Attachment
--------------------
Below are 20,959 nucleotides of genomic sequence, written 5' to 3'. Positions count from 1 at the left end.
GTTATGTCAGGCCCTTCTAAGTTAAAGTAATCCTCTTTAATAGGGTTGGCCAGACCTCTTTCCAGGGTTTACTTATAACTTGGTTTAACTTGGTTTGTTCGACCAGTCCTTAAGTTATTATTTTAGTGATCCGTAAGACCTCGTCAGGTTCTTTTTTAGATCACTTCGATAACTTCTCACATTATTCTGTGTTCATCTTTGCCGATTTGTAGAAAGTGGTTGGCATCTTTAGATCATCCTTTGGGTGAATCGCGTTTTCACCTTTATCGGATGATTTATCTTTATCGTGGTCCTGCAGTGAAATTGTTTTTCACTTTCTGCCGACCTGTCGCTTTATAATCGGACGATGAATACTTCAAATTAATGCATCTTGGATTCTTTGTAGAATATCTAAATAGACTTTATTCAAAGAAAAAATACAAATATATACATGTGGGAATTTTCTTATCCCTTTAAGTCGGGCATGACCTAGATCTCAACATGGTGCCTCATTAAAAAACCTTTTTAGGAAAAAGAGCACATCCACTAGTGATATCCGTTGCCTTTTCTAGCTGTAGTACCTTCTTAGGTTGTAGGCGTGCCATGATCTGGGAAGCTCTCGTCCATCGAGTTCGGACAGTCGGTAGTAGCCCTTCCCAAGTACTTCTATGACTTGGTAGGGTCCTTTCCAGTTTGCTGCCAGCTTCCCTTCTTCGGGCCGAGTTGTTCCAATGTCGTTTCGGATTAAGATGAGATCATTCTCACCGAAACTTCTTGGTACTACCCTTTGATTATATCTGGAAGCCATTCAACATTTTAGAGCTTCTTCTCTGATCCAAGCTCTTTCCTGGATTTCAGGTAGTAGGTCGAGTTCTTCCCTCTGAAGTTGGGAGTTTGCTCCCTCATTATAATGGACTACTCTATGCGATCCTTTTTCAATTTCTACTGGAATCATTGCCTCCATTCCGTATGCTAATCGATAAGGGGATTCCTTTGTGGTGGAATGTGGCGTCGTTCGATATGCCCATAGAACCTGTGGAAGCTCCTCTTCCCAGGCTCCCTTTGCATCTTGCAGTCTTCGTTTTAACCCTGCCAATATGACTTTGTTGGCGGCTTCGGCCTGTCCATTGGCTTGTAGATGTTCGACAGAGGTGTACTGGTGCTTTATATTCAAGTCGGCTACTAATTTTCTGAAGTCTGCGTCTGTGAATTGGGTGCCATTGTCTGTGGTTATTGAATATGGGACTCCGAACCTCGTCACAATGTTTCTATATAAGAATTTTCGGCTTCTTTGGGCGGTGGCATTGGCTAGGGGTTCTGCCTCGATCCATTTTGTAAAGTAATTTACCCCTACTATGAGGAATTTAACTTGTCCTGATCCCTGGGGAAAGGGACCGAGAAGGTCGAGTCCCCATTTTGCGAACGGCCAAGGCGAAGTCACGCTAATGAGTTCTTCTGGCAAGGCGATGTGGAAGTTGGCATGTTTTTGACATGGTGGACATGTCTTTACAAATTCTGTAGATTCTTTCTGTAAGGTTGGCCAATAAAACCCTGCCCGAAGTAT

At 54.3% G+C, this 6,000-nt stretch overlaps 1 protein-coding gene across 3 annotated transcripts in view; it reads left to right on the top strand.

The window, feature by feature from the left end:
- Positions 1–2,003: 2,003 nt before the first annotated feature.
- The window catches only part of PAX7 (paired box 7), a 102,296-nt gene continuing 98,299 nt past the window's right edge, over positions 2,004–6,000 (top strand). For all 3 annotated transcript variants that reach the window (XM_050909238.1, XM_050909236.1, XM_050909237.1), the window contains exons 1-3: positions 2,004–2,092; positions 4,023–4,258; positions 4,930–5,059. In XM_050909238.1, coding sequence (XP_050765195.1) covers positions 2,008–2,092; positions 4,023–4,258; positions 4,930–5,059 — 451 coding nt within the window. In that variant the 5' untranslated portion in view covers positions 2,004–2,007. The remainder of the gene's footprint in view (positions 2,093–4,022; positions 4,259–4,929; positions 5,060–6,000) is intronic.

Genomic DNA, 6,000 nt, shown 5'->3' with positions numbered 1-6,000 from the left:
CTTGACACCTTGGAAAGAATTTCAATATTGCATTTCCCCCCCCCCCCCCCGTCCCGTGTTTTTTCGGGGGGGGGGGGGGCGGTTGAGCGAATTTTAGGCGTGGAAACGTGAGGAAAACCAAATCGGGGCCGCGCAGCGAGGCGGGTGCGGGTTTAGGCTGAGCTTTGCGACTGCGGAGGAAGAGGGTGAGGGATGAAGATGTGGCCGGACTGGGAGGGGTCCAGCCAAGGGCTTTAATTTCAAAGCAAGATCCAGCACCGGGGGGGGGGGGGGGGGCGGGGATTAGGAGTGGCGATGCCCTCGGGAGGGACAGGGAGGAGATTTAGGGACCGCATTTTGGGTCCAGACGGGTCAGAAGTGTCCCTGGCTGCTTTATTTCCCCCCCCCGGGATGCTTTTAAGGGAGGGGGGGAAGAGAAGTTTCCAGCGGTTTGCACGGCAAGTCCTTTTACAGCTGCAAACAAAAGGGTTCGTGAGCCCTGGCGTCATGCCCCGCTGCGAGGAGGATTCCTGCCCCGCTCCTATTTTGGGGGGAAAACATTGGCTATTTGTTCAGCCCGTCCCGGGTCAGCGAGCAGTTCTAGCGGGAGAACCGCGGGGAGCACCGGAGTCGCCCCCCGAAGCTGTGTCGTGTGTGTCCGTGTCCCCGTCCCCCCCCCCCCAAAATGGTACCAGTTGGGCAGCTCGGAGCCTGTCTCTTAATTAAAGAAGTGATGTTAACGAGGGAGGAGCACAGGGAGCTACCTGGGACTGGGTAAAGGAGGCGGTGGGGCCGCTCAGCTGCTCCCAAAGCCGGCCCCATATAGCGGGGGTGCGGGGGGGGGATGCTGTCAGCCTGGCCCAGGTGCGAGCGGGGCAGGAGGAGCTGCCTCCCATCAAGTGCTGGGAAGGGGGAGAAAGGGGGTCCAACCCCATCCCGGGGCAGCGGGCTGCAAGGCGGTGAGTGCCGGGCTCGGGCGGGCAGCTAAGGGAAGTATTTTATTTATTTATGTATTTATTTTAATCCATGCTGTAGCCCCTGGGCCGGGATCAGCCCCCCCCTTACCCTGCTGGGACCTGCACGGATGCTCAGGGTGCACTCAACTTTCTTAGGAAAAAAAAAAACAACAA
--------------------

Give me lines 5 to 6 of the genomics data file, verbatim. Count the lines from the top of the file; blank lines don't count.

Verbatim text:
- Positions 1–2,003: 2,003 nt before the first annotated feature.
- The window catches only part of PAX7 (paired box 7), a 102,296-nt gene continuing 98,299 nt past the window's right edge, over positions 2,004–6,000 (top strand). For all 3 annotated transcript variants that reach the window (XM_050909238.1, XM_050909236.1, XM_050909237.1), the window contains exons 1-3: positions 2,004–2,092; positions 4,023–4,258; positions 4,930–5,059. In XM_050909238.1, coding sequence (XP_050765195.1) covers positions 2,008–2,092; positions 4,023–4,258; positions 4,930–5,059 — 451 coding nt within the window. In that variant the 5' untranslated portion in view covers positions 2,004–2,007. The remainder of the gene's footprint in view (positions 2,093–4,022; positions 4,259–4,929; positions 5,060–6,000) is intronic.